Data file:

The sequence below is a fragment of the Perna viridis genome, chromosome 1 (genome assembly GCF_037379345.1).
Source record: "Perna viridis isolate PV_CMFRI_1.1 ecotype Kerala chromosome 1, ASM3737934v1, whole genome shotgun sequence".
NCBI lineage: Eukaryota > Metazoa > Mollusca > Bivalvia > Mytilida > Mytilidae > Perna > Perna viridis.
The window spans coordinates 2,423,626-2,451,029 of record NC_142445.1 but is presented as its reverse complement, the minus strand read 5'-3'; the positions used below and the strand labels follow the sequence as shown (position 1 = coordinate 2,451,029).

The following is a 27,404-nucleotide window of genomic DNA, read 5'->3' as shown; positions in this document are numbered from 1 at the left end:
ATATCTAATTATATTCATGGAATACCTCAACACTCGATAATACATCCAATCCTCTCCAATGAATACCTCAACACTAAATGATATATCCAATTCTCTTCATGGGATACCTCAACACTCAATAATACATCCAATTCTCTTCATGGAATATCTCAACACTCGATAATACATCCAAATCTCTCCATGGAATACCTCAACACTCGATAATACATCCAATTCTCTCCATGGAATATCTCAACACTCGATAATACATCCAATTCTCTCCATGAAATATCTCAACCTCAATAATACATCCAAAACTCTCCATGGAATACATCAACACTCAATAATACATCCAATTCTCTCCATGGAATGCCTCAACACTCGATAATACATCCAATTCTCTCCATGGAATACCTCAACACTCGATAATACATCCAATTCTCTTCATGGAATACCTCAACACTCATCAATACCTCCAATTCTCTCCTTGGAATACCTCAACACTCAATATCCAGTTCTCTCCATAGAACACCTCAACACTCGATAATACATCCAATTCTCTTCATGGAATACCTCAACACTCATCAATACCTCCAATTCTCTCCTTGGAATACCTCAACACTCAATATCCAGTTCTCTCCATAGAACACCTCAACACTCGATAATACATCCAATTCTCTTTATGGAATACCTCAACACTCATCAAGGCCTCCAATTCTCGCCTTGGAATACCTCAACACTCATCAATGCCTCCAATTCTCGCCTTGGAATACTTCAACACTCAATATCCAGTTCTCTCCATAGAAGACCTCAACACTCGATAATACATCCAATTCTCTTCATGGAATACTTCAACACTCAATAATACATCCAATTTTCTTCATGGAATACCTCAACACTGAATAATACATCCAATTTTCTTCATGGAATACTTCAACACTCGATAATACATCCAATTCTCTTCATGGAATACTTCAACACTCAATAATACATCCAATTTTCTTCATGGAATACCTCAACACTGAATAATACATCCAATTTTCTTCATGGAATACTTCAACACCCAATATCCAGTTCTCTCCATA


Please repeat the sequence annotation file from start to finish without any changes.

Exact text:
The sequence below is a fragment of the Perna viridis genome, chromosome 1 (genome assembly GCF_037379345.1).
Source record: "Perna viridis isolate PV_CMFRI_1.1 ecotype Kerala chromosome 1, ASM3737934v1, whole genome shotgun sequence".
NCBI lineage: Eukaryota > Metazoa > Mollusca > Bivalvia > Mytilida > Mytilidae > Perna > Perna viridis.
The window spans coordinates 2,423,626-2,451,029 of record NC_142445.1 but is presented as its reverse complement, the minus strand read 5'-3'; the positions used below and the strand labels follow the sequence as shown (position 1 = coordinate 2,451,029).

The following is a 27,404-nucleotide window of genomic DNA, read 5'->3' as shown; positions in this document are numbered from 1 at the left end:
ATATCTAATTATATTCATGGAATACCTCAACACTCGATAATACATCCAATCCTCTCCAATGAATACCTCAACACTAAATGATATATCCAATTCTCTTCATGGGATACCTCAACACTCAATAATACATCCAATTCTCTTCATGGAATATCTCAACACTCGATAATACATCCAAATCTCTCCATGGAATACCTCAACACTCGATAATACATCCAATTCTCTCCATGGAATATCTCAACACTCGATAATACATCCAATTCTCTCCATGAAATATCTCAACCTCAATAATACATCCAAAACTCTCCATGGAATACATCAACACTCAATAATACATCCAATTCTCTCCATGGAATGCCTCAACACTCGATAATACATCCAATTCTCTCCATGGAATACCTCAACACTCGATAATACATCCAATTCTCTTCATGGAATACCTCAACACTCATCAATACCTCCAATTCTCTCCTTGGAATACCTCAACACTCAATATCCAGTTCTCTCCATAGAACACCTCAACACTCGATAATACATCCAATTCTCTTCATGGAATACCTCAACACTCATCAATACCTCCAATTCTCTCCTTGGAATACCTCAACACTCAATATCCAGTTCTCTCCATAGAACACCTCAACACTCGATAATACATCCAATTCTCTTTATGGAATACCTCAACACTCATCAAGGCCTCCAATTCTCGCCTTGGAATACCTCAACACTCATCAATGCCTCCAATTCTCGCCTTGGAATACTTCAACACTCAATATCCAGTTCTCTCCATAGAAGACCTCAACACTCGATAATACATCCAATTCTCTTCATGGAATACTTCAACACTCAATAATACATCCAATTTTCTTCATGGAATACCTCAACACTGAATAATACATCCAATTTTCTTCATGGAATACTTCAACACTCGATAATACATCCAATTCTCTTCATGGAATACTTCAACACTCAATAATACATCCAATTTTCTTCATGGAATACCTCAACACTGAATAATACATCCAATTTTCTTCATGGAATACTTCAACACCCAATATCCAGTTCTCTCCATA